Crontab overview


The crontab command, found in Unix and Unix-like operating systems, is used to schedule commands to be executed periodically.

Generally, crontab uses a daemon, crond, which runs constantly in the background and checks once a minute to see if any of the scheduled jobs need to be executed. These jobs are generally referred to as cron jobs. Cron jobs run as the user who creates them, as though that user typed the command into their shell.

Only shell users can create cron jobs. For help setting up a shell user, see the Creating a user with Shell (SSH) access article.

Crontab file contents on the server

Due to the complex nature of translating user supplied content from the panel to the server, what you enter in to the panel is not what you see in the crontab file. The following example is a more complex cron job using a wget command.


The crontab file on the server then appears as follows:

###--- Changes made to this part of the file WILL be destroyed!
# testing a cron
@hourly /usr/local/bin/setlock -n /tmp/cronlock.3788814087.215158 sh -c $'/usr/local/php71/bin/php /home/example_username/mail.php'
###--- You can make changes below the next line and they will be preserved!

When the 'Use locking' option is selected, the command(s) you want executed are filtered through a unique invocation of the setlock command.

View the setlock man page for further information. The use of setlock results in error messages if your cron job is invoked before the last iteration of the job releases your unique lockfile. This can happen if your script takes more time to run than the time between job executions.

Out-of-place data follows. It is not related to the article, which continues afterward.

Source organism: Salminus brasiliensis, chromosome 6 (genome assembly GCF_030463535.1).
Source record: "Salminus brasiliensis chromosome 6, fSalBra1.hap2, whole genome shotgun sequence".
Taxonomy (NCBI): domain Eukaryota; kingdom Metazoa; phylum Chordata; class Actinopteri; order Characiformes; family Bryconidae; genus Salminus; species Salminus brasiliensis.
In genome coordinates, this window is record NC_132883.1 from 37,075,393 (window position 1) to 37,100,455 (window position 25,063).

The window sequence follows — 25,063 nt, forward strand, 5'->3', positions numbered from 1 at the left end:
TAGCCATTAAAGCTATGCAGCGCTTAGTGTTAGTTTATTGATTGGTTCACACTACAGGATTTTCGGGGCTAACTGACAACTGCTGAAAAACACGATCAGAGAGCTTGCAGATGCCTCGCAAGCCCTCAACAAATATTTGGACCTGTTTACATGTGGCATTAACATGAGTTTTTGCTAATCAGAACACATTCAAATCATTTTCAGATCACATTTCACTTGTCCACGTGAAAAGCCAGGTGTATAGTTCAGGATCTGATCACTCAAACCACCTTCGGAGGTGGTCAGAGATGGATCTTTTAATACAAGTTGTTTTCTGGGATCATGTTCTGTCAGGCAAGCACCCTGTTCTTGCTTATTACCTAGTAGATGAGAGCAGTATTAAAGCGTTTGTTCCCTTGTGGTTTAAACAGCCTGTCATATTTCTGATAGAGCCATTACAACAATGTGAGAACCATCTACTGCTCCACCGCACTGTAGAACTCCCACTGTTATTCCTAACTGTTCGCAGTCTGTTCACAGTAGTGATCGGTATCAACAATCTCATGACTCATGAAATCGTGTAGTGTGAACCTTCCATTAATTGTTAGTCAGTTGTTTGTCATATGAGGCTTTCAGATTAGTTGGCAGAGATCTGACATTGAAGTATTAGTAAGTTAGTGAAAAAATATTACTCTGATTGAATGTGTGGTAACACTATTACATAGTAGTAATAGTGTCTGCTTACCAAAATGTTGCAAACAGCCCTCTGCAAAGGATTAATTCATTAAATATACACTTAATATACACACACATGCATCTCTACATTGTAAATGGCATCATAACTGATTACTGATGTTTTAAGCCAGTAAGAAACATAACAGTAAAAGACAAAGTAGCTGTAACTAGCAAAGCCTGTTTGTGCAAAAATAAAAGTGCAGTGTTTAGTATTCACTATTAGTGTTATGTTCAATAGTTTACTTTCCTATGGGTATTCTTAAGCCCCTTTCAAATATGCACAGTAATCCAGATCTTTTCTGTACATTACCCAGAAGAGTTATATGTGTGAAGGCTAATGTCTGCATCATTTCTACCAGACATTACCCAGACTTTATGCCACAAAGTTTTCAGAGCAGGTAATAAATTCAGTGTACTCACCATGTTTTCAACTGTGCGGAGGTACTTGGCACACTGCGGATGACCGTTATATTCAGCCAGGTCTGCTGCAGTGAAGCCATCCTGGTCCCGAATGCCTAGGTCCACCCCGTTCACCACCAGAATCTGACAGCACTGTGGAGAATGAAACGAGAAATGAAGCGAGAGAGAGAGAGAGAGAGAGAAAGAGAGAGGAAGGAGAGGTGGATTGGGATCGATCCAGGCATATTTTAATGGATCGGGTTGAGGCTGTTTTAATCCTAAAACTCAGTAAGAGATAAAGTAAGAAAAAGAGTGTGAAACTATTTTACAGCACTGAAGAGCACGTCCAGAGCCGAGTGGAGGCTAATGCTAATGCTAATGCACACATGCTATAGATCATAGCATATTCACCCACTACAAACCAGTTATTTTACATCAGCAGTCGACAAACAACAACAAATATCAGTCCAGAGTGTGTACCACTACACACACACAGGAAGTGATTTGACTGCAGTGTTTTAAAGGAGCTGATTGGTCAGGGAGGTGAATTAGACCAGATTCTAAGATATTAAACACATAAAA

• When testing your new cron job, set the 'When to run' time frame to run every 10 minutes. Also, make sure to set an email address for reporting the results. This gives you important information about what may be going wrong if the command line is not running the cron job as desired. When everything is running properly you can then adjust the 'When to run' value to anything you like.
  • If you're planning to use external software with a cron job, make sure you have set 'write' and other permissions for the files in your remote folders. If you get an error message about "permission denied" it means your permissions are not set properly. Also specifying the full path of the file you’re writing to can prevent issues with the cron environment running from a different directory.

Could not open input file

You may be emailed this when the cron job fails to run.

First, make sure the username you've assigned to run the command in your panel has access to the file. Also make sure the file permissions allow the user to run it.

If your permissions are correct, check the subject of the email that was sent to you. It will start like this:

Cron <username@server>

Make a note of this 'username', then check the Cron Job you created in the panel. These should be the same username. If the username is different than what you see in the panel, contact support. They will be able to run a configuration on the old username to fix this.

Dedicated server troubleshooting

It's rare that the cron service on a server may stop running. If you’re using a Dedicated server, you can verify that cron is running by running this shell command:

[server]$ ps aux | grep cron

You can also check the system log for entries labeled 'CRON'.

[server]$ sudo grep CRON /var/log/syslog

There is usually at least one CRON line per minute in the /var/log/syslog file. If you don’t see any recent entries then you may want to restart the cron service. To restart cron run this command under your Dedicated server's admin user:

[server]$ sudo service cron restart

See also

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Article last updated PST.